Measuring Core Inflation
Many alternative measures of core, or underlying, inflation have been proposed that are based on stripping out some unwanted or excessively volatile elements from the headline rate. A potential drawback of such measures is that they are necessarily atheoretic - based largely on purely statistical procedures. This paper proposes an alternative method of measuring core inflation utilising an explicit economic definition. It defines core inflation as that part of measured inflation that has no medium or long term impact on real output - a notion that is consistent with the vertical long-run Phillips curve. This definition captures the commonly held view that moderate movements in inflation can have no impact on the real economy once financial and wage contracts have been written taking it into account. Using this definition the paper estimates a measure of core inflation using the VAR identification technique developed by Blanchard and Quah. The estimated measure indicates that core inflation was higher than measured inflation in the early 80s suggesting that measured inflation was depressed by beneficial supply shocks. The opposite effect occurred in the late 80s. Currently, core inflation is above measured inflation.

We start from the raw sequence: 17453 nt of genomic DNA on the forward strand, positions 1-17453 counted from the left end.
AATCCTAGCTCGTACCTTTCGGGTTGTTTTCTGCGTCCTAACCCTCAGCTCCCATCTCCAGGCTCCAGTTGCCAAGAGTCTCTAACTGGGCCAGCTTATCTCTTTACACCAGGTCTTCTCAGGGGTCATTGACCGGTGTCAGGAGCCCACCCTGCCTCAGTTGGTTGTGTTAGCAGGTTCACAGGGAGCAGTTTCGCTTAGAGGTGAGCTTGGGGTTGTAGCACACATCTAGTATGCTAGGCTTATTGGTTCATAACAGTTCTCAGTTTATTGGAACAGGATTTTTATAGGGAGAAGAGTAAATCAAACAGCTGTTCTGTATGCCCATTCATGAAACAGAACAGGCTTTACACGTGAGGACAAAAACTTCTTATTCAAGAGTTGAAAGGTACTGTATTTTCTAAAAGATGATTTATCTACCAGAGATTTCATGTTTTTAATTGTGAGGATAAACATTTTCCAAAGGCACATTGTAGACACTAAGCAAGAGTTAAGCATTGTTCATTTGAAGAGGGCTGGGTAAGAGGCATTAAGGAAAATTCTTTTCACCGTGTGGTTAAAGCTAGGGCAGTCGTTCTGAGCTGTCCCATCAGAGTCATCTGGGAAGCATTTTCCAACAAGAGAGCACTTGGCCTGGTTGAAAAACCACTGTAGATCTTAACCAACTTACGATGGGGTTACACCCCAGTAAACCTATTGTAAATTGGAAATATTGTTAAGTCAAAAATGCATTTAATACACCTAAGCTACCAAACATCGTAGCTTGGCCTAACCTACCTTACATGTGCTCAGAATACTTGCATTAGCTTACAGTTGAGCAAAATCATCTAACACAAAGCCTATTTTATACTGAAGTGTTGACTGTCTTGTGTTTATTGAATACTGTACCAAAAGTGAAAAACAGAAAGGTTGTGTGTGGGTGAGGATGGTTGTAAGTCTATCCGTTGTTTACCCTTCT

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- Francis Breedon & Paul Fisher, 1993.
"M0: Causes and Consequences,"
Bank of England working papers
20, Bank of England.
- Breedon, F J & Fisher, P G, 1996. "M0: Causes and Consequences," The Manchester School of Economic & Social Studies, University of Manchester, vol. 64(4), pages 371-87, December.
- Roger Beaton & Paul Fisher, 1995. "The Construction of RPIY," Bank of England working papers 28, Bank of England.
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